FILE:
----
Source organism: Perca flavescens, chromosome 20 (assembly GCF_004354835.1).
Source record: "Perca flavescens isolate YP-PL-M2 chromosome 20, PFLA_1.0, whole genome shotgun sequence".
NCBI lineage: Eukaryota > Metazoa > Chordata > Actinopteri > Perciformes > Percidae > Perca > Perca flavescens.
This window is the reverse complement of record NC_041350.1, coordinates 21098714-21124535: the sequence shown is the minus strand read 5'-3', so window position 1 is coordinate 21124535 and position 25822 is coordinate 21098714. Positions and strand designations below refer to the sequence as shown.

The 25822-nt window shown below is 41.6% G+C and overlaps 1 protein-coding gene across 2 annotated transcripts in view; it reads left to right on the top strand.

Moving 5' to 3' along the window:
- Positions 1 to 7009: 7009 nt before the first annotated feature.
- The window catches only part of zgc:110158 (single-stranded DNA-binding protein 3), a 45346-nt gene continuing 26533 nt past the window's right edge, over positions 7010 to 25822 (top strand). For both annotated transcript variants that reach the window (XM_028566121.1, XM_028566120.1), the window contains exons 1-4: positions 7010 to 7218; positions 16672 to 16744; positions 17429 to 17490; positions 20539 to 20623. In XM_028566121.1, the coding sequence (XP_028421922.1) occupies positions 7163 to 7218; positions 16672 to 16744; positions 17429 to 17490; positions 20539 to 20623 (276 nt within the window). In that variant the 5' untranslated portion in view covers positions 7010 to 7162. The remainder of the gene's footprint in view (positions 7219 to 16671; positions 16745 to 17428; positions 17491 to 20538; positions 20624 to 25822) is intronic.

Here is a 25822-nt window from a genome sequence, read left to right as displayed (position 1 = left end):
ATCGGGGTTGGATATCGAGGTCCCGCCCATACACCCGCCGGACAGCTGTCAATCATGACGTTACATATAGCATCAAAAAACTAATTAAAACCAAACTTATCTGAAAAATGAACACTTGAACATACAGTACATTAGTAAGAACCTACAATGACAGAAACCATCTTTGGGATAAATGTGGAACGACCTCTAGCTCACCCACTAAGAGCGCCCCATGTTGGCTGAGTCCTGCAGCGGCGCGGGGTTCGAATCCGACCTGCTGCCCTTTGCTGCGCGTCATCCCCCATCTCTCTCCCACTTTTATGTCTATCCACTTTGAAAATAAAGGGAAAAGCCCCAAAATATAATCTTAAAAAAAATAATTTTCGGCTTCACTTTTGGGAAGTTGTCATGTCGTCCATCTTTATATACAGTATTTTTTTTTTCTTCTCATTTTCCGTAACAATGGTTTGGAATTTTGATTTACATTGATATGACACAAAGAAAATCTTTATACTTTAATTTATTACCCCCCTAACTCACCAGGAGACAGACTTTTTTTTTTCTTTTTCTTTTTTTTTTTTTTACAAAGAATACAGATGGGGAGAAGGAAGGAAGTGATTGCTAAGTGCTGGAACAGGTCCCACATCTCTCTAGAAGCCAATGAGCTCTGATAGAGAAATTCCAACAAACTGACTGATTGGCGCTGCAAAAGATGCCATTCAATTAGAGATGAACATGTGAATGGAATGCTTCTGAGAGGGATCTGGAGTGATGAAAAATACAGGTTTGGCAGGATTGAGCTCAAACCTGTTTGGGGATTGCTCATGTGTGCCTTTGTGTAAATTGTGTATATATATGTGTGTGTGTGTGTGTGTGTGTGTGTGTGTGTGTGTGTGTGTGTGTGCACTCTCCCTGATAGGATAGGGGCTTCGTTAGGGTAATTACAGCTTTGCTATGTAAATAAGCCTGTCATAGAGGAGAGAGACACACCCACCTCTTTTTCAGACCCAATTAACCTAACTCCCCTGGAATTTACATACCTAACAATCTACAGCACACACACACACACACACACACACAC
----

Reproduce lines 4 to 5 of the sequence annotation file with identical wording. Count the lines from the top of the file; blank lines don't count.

This window is the reverse complement of record NC_041350.1, coordinates 21098714-21124535: the sequence shown is the minus strand read 5'-3', so window position 1 is coordinate 21124535 and position 25822 is coordinate 21098714. Positions and strand designations below refer to the sequence as shown.

The 25822-nt window shown below is 41.6% G+C and overlaps 1 protein-coding gene across 2 annotated transcripts in view; it reads left to right on the top strand.